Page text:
+		public static final int RUN_LEVEL_COMPONENT = 5;			// regular adapters, plugin components
+		public static final int RUN_LEVEL_APPLICATION_MAINLOOP = 6;
+		public static final int MAX_RUN_LEVELS = 7;
+	</programlisting>
+	<programlisting language="Java">
+	    	// configuration phase
+		Map&lt;String, String> avoidMap = new HashMap&lt;String, String>();
+	    	for(int i = 0; i &lt; ComponentLifecycle.MAX_RUN_LEVELS; i++) {
+	    		for(Map.Entry&lt;String, ComponentLifecycle> entry : ((Map&lt;String, ComponentLifecycle>)classifiedComponents[i]).entrySet())
{
+	    			ComponentLifecycle component = entry.getValue();
+	    			String implClassName = ComponentContext.getTargetClass(component).getName();
+		        s_logger.info("Configuring " + implClassName);
+		        
+		        if(avoidMap.containsKey(implClassName)) {
+		            s_logger.info("Skip configuration of " + implClassName + " as it is already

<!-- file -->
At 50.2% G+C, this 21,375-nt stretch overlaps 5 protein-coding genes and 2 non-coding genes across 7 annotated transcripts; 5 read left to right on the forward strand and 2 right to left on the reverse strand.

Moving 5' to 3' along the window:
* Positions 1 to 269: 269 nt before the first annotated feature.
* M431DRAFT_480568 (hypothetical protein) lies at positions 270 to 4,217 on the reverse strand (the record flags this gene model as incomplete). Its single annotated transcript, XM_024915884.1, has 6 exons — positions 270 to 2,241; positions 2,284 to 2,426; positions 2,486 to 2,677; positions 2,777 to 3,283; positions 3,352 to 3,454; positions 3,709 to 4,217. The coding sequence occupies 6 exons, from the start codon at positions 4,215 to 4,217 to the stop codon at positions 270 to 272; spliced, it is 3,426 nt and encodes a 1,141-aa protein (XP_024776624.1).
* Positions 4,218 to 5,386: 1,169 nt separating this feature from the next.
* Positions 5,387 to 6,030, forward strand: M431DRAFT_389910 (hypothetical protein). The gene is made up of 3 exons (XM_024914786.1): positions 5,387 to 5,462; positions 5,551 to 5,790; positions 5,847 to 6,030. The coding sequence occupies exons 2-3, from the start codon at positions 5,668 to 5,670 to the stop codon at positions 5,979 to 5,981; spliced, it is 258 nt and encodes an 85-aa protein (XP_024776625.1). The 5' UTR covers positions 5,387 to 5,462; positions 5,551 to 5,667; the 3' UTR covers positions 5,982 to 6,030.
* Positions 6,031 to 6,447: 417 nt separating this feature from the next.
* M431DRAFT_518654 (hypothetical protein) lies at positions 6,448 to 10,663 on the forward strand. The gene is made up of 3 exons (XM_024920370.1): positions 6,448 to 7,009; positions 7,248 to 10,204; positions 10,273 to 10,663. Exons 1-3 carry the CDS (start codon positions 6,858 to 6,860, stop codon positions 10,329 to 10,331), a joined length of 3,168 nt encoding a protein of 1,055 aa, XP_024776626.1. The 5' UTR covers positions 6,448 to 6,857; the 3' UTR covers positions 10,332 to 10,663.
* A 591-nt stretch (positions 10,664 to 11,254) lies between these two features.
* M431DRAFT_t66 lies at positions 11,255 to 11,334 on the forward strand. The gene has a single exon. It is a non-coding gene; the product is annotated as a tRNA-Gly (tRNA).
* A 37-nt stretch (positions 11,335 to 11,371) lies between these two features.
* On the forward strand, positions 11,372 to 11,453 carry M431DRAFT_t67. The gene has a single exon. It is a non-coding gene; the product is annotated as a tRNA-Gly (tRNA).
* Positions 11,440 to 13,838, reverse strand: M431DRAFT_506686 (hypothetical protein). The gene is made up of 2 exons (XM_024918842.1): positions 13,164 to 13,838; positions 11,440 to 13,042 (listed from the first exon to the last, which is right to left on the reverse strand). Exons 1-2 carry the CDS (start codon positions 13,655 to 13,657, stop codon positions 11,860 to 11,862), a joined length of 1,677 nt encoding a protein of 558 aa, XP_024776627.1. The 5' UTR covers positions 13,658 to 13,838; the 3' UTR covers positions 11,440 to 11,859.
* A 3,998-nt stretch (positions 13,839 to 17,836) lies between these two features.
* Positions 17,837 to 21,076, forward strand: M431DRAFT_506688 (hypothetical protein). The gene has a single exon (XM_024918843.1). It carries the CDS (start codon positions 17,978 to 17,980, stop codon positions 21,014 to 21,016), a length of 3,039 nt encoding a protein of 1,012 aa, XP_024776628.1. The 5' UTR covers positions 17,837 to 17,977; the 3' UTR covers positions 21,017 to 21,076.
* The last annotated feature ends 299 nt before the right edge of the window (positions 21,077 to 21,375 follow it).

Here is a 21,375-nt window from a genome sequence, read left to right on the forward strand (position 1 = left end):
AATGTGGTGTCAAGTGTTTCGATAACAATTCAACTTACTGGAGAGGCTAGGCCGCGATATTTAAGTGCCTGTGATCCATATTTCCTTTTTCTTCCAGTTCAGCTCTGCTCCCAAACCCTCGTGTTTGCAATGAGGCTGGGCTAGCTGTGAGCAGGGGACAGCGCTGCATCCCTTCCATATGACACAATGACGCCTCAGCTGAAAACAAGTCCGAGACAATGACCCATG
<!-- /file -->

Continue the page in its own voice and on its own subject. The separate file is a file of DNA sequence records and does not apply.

configured");
+		        	continue;
+		        }
+		        
+		        try {
+						component.configure(component.getName(), component.getConfigParams());
+					} catch (ConfigurationException e) {
+						s_logger.error("Unhandled exception", e);
+						throw new RuntimeException("Unable to configure " + implClassName, e);
+					}
+		        
+		        avoidMap.put(implClassName, implClassName);
+	    		}
+	    	}
+	</programlisting>
+	<programlisting language="Java">
+	    	// starting phase
+	    	avoidMap.clear();
+	    	for(int i = 0; i &lt; ComponentLifecycle.MAX_RUN_LEVELS; i++) {
+	    		for(Map.Entry&lt;String, ComponentLifecycle> entry : ((Map&lt;String, ComponentLifecycle>)classifiedComponents[i]).entrySet())
{
+	    			ComponentLifecycle component = entry.getValue();
+	    			String implClassName = ComponentContext.getTargetClass(component).getName();
+		        s_logger.info("Starting " + implClassName);
+		        
+		        if(avoidMap.containsKey(implClassName)) {
+		            s_logger.info("Skip configuration of " + implClassName + " as it is already
configured");
+		        	continue;
+		        }
+		        
+		        try {
+						component.start();
+					
+						if(getTargetObject(component) instanceof ManagementBean)
+							registerMBean((ManagementBean)getTargetObject(component));
+					} catch (Exception e) {
+						s_logger.error("Unhandled exception", e);
+						throw new RuntimeException("Unable to start " + implClassName, e);
+					}
+		        
+		        avoidMap.put(implClassName, implClassName);
+	    		}
+	    	}
+	</programlisting>
+    </section>
+    <section id="networking">
+	<title>Network Architecture</title>